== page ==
Sustainability

Co-curricular Activities

Sustainability Committee

A Committee of students, staff and faculty that promotes campus sustainability initiatives, and develops PLU campus philosophy.

Office of Sustainability

-  2 full time staff members
- 20  student employees who are paid not only to meet certain tasks related to environmental services and recycling, but also think critically around sustainability-related issues on campus
- class participation by students and faculty
         *examples include the Business School's Sustainable Marketing Class, SOAC's Public Relations Class and Advertising Class, Environmental Studies' Conserving Natural Resources, and the Religion Department's Christian Ecological Ethics.

Sustainability Fellowships - Students have an opportunity to research (and at times implement) a sustainability topic of their choosing.  The Sustainability Office, a faculty adviser and a staff adviser act as resources to them.

Examples of Co-Curricular Programs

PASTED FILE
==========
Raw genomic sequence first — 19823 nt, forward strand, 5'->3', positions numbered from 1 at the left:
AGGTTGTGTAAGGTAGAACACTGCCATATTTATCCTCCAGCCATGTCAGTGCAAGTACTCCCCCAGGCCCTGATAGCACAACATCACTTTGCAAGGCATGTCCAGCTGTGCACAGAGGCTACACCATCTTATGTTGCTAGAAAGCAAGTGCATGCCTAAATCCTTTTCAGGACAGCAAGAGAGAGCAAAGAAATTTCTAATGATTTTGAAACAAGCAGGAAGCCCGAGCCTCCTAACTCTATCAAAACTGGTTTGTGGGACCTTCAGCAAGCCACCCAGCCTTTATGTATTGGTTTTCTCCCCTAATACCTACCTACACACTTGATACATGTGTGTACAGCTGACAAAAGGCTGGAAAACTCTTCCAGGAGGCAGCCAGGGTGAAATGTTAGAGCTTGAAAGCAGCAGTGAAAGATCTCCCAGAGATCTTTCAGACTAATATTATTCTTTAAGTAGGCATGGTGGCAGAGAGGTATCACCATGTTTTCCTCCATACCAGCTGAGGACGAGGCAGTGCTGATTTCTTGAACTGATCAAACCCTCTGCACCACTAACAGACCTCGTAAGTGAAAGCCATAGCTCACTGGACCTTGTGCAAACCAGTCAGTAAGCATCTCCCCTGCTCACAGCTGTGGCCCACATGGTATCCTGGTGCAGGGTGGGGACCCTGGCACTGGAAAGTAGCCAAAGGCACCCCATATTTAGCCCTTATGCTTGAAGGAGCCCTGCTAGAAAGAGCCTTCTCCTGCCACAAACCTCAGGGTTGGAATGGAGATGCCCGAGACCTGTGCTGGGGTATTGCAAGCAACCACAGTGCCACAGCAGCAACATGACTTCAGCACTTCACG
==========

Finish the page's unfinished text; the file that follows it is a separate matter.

Fred L. Tobiason Outdoor Learning Center - A student-led project that is restoring 3 acres on campus to native habitat area, and will educate students and community members about environmental stewardship.


Bike Co-Op - a student led, bike cooperative with 8 open hours and regular maintenance and safety classes. 


RHC Sustainability Directors - Student leader position designed to raise awareness of sustainability issues in each hall.


unPLUg - Campus program designed to help students understand their energy usage and encourage them to reduce their use of electricity in the halls

RecycleMania - A national program that PLU competes in to reduce waste and improve recycling rates

GREAN (Grass Roots Environmental Action Now) - A student club that addresses local and global environmental issues

Organic Community Garden - Student, Faculty, and Community run garden that donates all food to Trinity Lutheran Food Pantry

Meat Free Mondays - A faculty, staff, and student group that designed Meat Free Mondays program that encourages people to think about what they eat and the real costs of our food.